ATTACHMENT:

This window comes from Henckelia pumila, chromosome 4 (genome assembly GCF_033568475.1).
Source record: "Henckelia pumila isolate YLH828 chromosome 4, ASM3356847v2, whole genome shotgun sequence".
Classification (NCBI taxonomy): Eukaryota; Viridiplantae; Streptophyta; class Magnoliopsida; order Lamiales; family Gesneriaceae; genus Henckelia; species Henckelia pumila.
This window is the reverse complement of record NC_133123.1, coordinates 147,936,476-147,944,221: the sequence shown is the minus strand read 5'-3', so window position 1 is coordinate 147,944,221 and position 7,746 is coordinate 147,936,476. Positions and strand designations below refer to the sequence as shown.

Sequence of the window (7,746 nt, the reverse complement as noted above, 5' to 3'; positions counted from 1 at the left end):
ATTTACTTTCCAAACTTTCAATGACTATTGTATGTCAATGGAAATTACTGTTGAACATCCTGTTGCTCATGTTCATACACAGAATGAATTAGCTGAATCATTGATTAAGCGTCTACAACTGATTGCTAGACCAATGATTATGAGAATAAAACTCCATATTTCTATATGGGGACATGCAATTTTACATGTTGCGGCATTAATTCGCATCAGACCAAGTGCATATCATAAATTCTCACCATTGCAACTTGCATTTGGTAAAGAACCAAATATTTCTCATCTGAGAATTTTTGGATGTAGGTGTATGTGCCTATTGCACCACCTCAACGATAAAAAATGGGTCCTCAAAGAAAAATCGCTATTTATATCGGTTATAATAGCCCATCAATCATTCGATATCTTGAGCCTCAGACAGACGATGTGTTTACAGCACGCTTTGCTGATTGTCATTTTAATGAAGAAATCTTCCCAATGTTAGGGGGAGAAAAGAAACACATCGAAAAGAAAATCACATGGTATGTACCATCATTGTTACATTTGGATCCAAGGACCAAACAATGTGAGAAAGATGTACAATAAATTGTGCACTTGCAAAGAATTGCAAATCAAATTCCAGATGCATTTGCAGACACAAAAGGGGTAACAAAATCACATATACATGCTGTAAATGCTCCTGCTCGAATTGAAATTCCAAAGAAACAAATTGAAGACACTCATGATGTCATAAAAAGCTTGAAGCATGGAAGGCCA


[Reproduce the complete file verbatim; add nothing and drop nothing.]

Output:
This window comes from Henckelia pumila, chromosome 4 (genome assembly GCF_033568475.1).
Source record: "Henckelia pumila isolate YLH828 chromosome 4, ASM3356847v2, whole genome shotgun sequence".
Classification (NCBI taxonomy): Eukaryota; Viridiplantae; Streptophyta; class Magnoliopsida; order Lamiales; family Gesneriaceae; genus Henckelia; species Henckelia pumila.
This window is the reverse complement of record NC_133123.1, coordinates 147,936,476-147,944,221: the sequence shown is the minus strand read 5'-3', so window position 1 is coordinate 147,944,221 and position 7,746 is coordinate 147,936,476. Positions and strand designations below refer to the sequence as shown.

Sequence of the window (7,746 nt, the reverse complement as noted above, 5' to 3'; positions counted from 1 at the left end):
ATTTACTTTCCAAACTTTCAATGACTATTGTATGTCAATGGAAATTACTGTTGAACATCCTGTTGCTCATGTTCATACACAGAATGAATTAGCTGAATCATTGATTAAGCGTCTACAACTGATTGCTAGACCAATGATTATGAGAATAAAACTCCATATTTCTATATGGGGACATGCAATTTTACATGTTGCGGCATTAATTCGCATCAGACCAAGTGCATATCATAAATTCTCACCATTGCAACTTGCATTTGGTAAAGAACCAAATATTTCTCATCTGAGAATTTTTGGATGTAGGTGTATGTGCCTATTGCACCACCTCAACGATAAAAAATGGGTCCTCAAAGAAAAATCGCTATTTATATCGGTTATAATAGCCCATCAATCATTCGATATCTTGAGCCTCAGACAGACGATGTGTTTACAGCACGCTTTGCTGATTGTCATTTTAATGAAGAAATCTTCCCAATGTTAGGGGGAGAAAAGAAACACATCGAAAAGAAAATCACATGGTATGTACCATCATTGTTACATTTGGATCCAAGGACCAAACAATGTGAGAAAGATGTACAATAAATTGTGCACTTGCAAAGAATTGCAAATCAAATTCCAGATGCATTTGCAGACACAAAAGGGGTAACAAAATCACATATACATGCTGTAAATGCTCCTGCTCGAATTGAAATTCCAAAGAAACAAATTGAAGACACTCATGATGTCATAAAAAGCTTGAAGCATGGAAGGCCA